We formulated several plans, almost in parallel, of how we were going to evacuate people. The medical intensive care unit had its own plan. We couldn’t call anybody—not the police, the fire department. We couldn’t call anybody–except for one person who answered his phone. That was Wolf Blitzer on CNN. One of the residents was able to get a live feed on Wolf Blitzer’s show and let him know that we had not been evacuated. We were still there and we had all these sick patients.The President of a helicopter company picked up on that and called us on this phone. He told us that he would send us helicopters if we could find a place for him to land. He was already doing evacuations at Tulane Hospital. You could see there were helicopters everywhere. Hundreds of helicopters buzzing around the city.We went around looking for places for the helicopters to land. The Superdome, we thought, was under siege. Wasn’t, but we didn’t know that. That was the only commercial heliport in the area. We looked around at University Hospital. I went down the street by boat, talked to them down there. They thought the building could not support any helicopters. No one could land on top of Charity Hospital because it’s an uneven rooftop. We learned then that helicopters were landing on top of a parking garage over at Tulane Hospital. Someone thought we could use that to evacuate our own patients.We formulated this plan to evacuate our four sickest patients. About this same time, I remember walking down the hallway and kicking the boxed-up generators. How could we have generators but not have fuel? Then one of the respiratory therapists said, “Well Doc, I’ll getcha some fuel.” I said, “Well, how are you going to do that, Nelson?” Nelson Paige. He said, “Doc, I’ve got a Mississippi credit card.” I just dismissed him. I didn’t even think about it. He came back about an hour later with a jerry can full of diesel. I said, “Nelson, where did that come from?” He said, “I bought it with my Mississippi credit card.” I said, “Nelson, what’s a Mississippi credit card?” He takes out a hammer and a screw driver. He and a couple of other people had waded around the hospital, found some stalled trucks, and just banged open the fuel caps and siphoned out fuel for the generators. We were able to power up these little generators, which did take a load off of some of our personnel who had been bagging for hours.Hunter Reeves was in bad shape. I think Hunter was last dialyzed on Friday or Saturday. It was Wednesday. One of the things that happens when your kidneys fail is your potassium level goes way up. We had no idea what his potassium level was. Things were, to say the least, desperate for Hunter. We were barely able to keep him alive. We had a couple of other patients we were barely able to keep alive.So, we took Hunter. We also took this kid who had lymphoma, kidney failure, liver failure, and hypotension. We took two patients from the neurosurgical ICU who were in bad shape: both of them had closed head injuries. One of them had had a pulmonary embolism. Both were very sick and on breathing machines.So this guy said he’d send four helicopters and we decided to take those four patients. He said, “I can get you helicopters over there. We’re going to leave from the New Orleans International Airport, we’re gonna have a helicopter come every fifteen minutes, but you’ve got to get them over there [to the Tulane Parking Garage].” So we were like, how are we going to get them over there? The water was about five or six feet deep between us and the hospital. We had seen some big National Guard trucks negotiating the flood waters. But they weren’t around.Somebody went out and found a National Guardsman who had a truck, and said look, you’ve got to come help us. He said OK. We brought the first four patients down the stairs, all six or seven flights of stairs, and loaded them in the back of this truck.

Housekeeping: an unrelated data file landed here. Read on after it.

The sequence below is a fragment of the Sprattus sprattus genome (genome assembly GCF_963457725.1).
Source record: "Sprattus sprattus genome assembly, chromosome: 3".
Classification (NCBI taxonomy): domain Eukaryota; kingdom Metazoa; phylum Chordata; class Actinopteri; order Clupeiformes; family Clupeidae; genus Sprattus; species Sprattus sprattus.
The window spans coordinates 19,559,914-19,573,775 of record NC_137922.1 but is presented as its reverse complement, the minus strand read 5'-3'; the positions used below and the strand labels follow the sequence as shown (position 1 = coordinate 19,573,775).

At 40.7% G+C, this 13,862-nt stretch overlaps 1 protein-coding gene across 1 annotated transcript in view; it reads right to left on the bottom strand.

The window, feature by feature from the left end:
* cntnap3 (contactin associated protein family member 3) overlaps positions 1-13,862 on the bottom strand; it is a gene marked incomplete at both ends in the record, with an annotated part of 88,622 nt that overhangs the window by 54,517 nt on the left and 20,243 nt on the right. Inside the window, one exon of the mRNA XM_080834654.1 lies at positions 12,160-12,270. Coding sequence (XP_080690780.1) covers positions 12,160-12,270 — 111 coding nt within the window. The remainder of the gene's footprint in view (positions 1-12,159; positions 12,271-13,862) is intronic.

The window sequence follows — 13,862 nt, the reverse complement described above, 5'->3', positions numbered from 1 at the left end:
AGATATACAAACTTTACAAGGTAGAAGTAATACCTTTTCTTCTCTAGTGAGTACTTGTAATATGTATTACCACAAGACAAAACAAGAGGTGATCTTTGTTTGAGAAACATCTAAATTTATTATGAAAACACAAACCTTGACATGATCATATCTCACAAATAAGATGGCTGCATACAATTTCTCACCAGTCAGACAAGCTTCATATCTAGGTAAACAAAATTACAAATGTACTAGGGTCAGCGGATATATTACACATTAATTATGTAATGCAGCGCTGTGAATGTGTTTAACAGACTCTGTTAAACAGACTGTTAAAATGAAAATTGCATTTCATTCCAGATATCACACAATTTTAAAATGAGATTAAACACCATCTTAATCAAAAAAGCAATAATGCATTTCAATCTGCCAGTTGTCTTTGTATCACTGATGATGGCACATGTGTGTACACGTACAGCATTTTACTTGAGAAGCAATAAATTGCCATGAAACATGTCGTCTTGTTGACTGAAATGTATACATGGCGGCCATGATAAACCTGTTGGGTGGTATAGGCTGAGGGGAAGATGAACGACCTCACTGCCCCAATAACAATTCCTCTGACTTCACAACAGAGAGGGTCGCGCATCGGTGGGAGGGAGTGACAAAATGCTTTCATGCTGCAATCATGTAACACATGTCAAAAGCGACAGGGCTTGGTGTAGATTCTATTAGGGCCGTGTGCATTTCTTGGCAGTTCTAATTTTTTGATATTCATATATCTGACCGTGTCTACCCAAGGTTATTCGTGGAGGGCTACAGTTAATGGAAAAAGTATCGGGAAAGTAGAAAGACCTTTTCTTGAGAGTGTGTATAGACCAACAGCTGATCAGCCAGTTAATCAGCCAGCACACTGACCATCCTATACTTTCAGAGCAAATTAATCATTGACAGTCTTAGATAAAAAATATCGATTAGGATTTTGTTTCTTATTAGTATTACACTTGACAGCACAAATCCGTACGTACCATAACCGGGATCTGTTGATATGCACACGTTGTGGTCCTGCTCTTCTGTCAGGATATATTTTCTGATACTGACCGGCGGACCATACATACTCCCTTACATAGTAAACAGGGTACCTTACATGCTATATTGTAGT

We proceed to Tulane’s parking garage in the flood waters. The sun was getting low. Halfway there, Hunter’s blood pressure dropped. His oxygenation level dropped. We made an empiric diagnosis that he’d collapsed his lung. He’d already collapsed his right lung. He had a tube in his side. So halfway over there, using flashlights, we put a tube into his left lung. What you do is make a cut about two inches long on the side of his chest with a scalpel and poke a big clamp through his chest wall into the space on the side of his lung. It’s a surgical procedure. We did that without any anesthetic. We didn’t have any anesthetic or any sedation, so people were holding Hunter down. Thank God he doesn’t remember this. We did this surgical procedure on him in the back of a truck in the middle of swamp with flashlights. It was just the craziest thing. But his blood pressure came up. So did his oxygenation.
As I researched this post it became apparent that the missing factor at Memorial was leadership. Left to their own devices and most likely panicked as a result of the devastation decisions were made that cost people their lives. While it is easy to second guess the decisions made at Memorial Hospital in the aftermath of Katrina, the finality of those decisons are undeniable. Doctors take an oath and are supposed to know better. Though I wouldn’t count on it with the revelations in that New York Times story perhaps justice will still be theirs. Meantime Slabbed salutes the heroism of the medical professionals at Charity Hospital many of whom were Slabbed themselves yet put all that aside for the good of their patients.